Finding the perfect dress for a black-tie event is always harder when you wait until the last minute. Plus, you tend to spend more. Keep an eye out for the dress of your dreams year-round so you'll be ready when the invitation comes along; or you can always fall back on that famous wardrobe staple, the little black dress.
For women of any age, a black dress is perfect for an evening out, and the perfect black dress is one that is versatile enough to take you from business functions to the red carpet. Follow the guidelines for choosing a style to compliment your body, and dress it up with jewelry, shoes, an elegant evening bag and a wrap. Be careful not to go overboard with too much bling.
Getting older is a tough reality to face -- literally. A look in the mirror reflects a person you hardly recognize, which makes it tempting to avoid mirrors altogether. Luckily, hair and makeup can go a long way to make you look young and fresh.
The hairstyle that looked so perfect on you when you were in your 40s may no longer be suited to the 50-year-old you. Styles change and so does your face. If you've had the same style for years, consider adding layers or angles, changing the length or doing something as simple as switching your part. Adding a soft fringe of bangs can do wonders to hide a wrinkled brow. Bangs also draw attention to your eyes and away from a sagging jowl.
It goes without saying, gray hair makes a woman look older, even if it's a great platinum mane. If you plan to color your hair, go several shades lighter than your natural base color, which helps to lighten your face and de-emphasize any lines or wrinkles. Count on touching up every four to six weeks.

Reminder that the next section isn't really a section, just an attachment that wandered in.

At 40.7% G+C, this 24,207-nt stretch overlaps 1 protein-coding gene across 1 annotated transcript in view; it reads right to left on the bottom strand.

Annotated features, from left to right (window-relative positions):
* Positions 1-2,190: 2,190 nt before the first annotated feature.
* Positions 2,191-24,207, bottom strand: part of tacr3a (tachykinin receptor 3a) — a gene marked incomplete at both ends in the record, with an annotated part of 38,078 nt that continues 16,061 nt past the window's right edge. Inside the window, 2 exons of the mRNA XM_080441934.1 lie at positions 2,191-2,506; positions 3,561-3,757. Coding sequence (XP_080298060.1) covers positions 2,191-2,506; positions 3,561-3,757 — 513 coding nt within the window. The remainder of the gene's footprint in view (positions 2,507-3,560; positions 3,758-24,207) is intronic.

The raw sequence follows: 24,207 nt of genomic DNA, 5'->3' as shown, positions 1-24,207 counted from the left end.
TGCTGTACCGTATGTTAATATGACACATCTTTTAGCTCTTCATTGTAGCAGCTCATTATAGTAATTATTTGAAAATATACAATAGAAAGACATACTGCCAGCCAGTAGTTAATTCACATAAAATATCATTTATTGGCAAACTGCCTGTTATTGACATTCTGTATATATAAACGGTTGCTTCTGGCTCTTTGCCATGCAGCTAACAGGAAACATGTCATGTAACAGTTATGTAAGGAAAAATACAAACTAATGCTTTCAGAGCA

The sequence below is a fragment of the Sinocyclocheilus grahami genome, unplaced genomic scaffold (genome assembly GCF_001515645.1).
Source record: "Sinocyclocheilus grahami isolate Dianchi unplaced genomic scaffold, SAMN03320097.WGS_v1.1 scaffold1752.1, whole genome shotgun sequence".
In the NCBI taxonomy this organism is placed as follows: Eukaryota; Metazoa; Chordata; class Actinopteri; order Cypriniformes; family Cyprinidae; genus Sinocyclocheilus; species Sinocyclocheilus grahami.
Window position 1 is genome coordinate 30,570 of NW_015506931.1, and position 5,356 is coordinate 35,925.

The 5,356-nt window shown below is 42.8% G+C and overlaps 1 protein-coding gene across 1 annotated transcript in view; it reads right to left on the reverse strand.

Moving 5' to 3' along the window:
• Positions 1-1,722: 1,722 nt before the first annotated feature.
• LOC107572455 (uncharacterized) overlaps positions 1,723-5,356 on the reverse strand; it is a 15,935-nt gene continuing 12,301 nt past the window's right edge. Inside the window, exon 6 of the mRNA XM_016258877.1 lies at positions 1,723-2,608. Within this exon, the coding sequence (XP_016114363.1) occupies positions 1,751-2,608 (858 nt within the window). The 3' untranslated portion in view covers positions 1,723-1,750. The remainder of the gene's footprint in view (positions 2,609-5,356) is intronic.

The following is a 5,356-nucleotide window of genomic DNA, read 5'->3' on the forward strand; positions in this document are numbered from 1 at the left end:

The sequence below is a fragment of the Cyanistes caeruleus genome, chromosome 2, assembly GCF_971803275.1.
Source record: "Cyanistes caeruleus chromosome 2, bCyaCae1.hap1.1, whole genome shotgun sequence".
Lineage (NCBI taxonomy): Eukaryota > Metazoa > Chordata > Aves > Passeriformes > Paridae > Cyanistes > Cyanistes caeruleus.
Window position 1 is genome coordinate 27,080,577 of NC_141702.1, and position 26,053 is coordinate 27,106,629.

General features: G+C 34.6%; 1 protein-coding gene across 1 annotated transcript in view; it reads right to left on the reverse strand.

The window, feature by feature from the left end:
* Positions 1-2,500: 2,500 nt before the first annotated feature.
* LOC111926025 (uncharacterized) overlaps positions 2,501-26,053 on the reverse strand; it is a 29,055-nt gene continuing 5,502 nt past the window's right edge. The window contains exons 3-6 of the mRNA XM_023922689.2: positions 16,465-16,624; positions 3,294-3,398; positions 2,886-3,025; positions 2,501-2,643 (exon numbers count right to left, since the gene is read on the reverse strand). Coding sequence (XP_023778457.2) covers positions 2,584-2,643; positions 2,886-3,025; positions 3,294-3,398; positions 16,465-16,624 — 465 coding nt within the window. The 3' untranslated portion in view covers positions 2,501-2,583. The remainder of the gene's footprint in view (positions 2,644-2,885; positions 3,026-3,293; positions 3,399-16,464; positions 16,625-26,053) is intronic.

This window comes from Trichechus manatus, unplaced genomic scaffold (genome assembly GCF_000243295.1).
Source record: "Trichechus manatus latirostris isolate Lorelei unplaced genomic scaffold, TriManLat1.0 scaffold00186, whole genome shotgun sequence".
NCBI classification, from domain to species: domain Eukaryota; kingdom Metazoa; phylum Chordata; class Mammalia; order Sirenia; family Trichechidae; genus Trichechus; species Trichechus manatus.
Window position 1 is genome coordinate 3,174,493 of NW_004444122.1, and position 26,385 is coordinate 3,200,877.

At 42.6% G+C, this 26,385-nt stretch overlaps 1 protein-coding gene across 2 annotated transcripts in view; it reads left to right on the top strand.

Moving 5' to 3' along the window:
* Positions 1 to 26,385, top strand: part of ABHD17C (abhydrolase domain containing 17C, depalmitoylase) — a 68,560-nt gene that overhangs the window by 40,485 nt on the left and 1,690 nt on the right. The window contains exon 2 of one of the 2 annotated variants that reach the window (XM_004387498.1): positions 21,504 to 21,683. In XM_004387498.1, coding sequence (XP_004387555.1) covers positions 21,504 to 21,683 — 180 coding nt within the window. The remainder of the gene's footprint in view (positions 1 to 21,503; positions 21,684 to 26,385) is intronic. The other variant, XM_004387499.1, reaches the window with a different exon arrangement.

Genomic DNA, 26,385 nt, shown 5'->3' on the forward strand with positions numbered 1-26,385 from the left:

Hair color is not the only thing that can affect how old (or young) you look. "Helmet head," or hair that doesn't move, and up-dos are outdated. Don't think that hitting 50 requires you to have short hair. Long, shiny, well-kept locks are a sophisticated look.
When it comes to makeup, soft and subtle is the way to go. Accentuate your eyes without going overboard. Gone are the days of heavy foundations, streaks of blush and bronzers that are supposed to make you look tan. A dewy face with a natural blush is best. Choose paler shades of lipstick and nail polish.
Perhaps the reason women go crazy for stylist Lloyd Boston is that he celebrates their positive features and encourages them to try new things, so they feel fabulous at any age. His sound advice not only applies to women in their 50s, but also to those in their 30s and 70s. Among his recommendations are...
- Do try warm jewel tones, which usually work with every skin tone.
- Don't match shoes with a bag.
- Do emphasize the silhouette not the skin.
- Don't wear sleeveless or capped sleeves if you have flabby upper arms.
- Do wear an interesting brooch instead of necklace if you have a "chicken neck."
- Do have a professional bra fitting.
- Don't shop by size; shop by fit.
- Do emphasize your waistline to show off your curves.
- Do belt a sheath dress to distract the eye from the belly.
- Do check yourself out in a three-way mirror.
- Don't buy a piece of basic clothing unless you can wear it three ways.
- Do edit your closet every few years to get rid of pieces that are out of date or no longer fit.
- Don't wear baggy or tight clothes, choose waisted jackets, scoop necklines and fitted tops.
- Do stick to classic pieces and accessorize with seasonal trends.
- Do make your legs look longer by wearing a nude shoe.
- Don't wear a floral print on a body part that you want to downplay.
- Don't wear panty hose with open toe shoes.
- Don't go out of the house wearing something that feels too tight.
- Do consider a wrap dress, which will work with your curves as they increase or decrease.
- Do remember size and age are just numbers.
A woman who dresses in well-made, well-fitting clothes can feel confident and that confidence will make her look better than anyone else in the room.
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- Krupp, Charla. "How Not to Look Old." Stonesong Press. 2008
- Gunn, Tim. "A Guide to Quality, Taste and Style." Abrams Image. 2007